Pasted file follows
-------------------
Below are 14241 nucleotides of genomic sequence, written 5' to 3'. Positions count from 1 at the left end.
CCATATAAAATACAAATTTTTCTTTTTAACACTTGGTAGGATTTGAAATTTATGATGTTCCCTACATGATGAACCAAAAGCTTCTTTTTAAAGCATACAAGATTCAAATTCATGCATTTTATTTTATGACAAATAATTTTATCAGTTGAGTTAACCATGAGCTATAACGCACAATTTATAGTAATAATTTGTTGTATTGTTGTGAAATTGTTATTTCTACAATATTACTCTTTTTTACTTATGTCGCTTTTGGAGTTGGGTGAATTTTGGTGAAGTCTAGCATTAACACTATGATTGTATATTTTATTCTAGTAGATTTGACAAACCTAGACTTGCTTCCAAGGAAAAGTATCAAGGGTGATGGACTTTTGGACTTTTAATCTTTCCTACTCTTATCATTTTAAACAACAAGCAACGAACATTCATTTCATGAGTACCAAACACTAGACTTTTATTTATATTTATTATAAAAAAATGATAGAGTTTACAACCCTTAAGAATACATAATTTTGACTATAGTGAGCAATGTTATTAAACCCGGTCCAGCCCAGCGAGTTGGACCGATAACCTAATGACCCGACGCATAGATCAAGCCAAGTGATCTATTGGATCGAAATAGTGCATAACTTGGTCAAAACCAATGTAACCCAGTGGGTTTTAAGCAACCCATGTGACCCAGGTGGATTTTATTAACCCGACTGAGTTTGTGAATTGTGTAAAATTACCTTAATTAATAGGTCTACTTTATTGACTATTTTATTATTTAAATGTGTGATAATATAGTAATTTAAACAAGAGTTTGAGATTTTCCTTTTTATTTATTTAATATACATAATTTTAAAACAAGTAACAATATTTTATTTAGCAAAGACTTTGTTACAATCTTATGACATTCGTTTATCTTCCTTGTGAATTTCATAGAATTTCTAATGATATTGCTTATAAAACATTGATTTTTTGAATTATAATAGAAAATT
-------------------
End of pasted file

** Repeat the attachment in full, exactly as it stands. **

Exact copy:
Below are 14241 nucleotides of genomic sequence, written 5' to 3'. Positions count from 1 at the left end.
CCATATAAAATACAAATTTTTCTTTTTAACACTTGGTAGGATTTGAAATTTATGATGTTCCCTACATGATGAACCAAAAGCTTCTTTTTAAAGCATACAAGATTCAAATTCATGCATTTTATTTTATGACAAATAATTTTATCAGTTGAGTTAACCATGAGCTATAACGCACAATTTATAGTAATAATTTGTTGTATTGTTGTGAAATTGTTATTTCTACAATATTACTCTTTTTTACTTATGTCGCTTTTGGAGTTGGGTGAATTTTGGTGAAGTCTAGCATTAACACTATGATTGTATATTTTATTCTAGTAGATTTGACAAACCTAGACTTGCTTCCAAGGAAAAGTATCAAGGGTGATGGACTTTTGGACTTTTAATCTTTCCTACTCTTATCATTTTAAACAACAAGCAACGAACATTCATTTCATGAGTACCAAACACTAGACTTTTATTTATATTTATTATAAAAAAATGATAGAGTTTACAACCCTTAAGAATACATAATTTTGACTATAGTGAGCAATGTTATTAAACCCGGTCCAGCCCAGCGAGTTGGACCGATAACCTAATGACCCGACGCATAGATCAAGCCAAGTGATCTATTGGATCGAAATAGTGCATAACTTGGTCAAAACCAATGTAACCCAGTGGGTTTTAAGCAACCCATGTGACCCAGGTGGATTTTATTAACCCGACTGAGTTTGTGAATTGTGTAAAATTACCTTAATTAATAGGTCTACTTTATTGACTATTTTATTATTTAAATGTGTGATAATATAGTAATTTAAACAAGAGTTTGAGATTTTCCTTTTTATTTATTTAATATACATAATTTTAAAACAAGTAACAATATTTTATTTAGCAAAGACTTTGTTACAATCTTATGACATTCGTTTATCTTCCTTGTGAATTTCATAGAATTTCTAATGATATTGCTTATAAAACATTGATTTTTTGAATTATAATAGAAAATT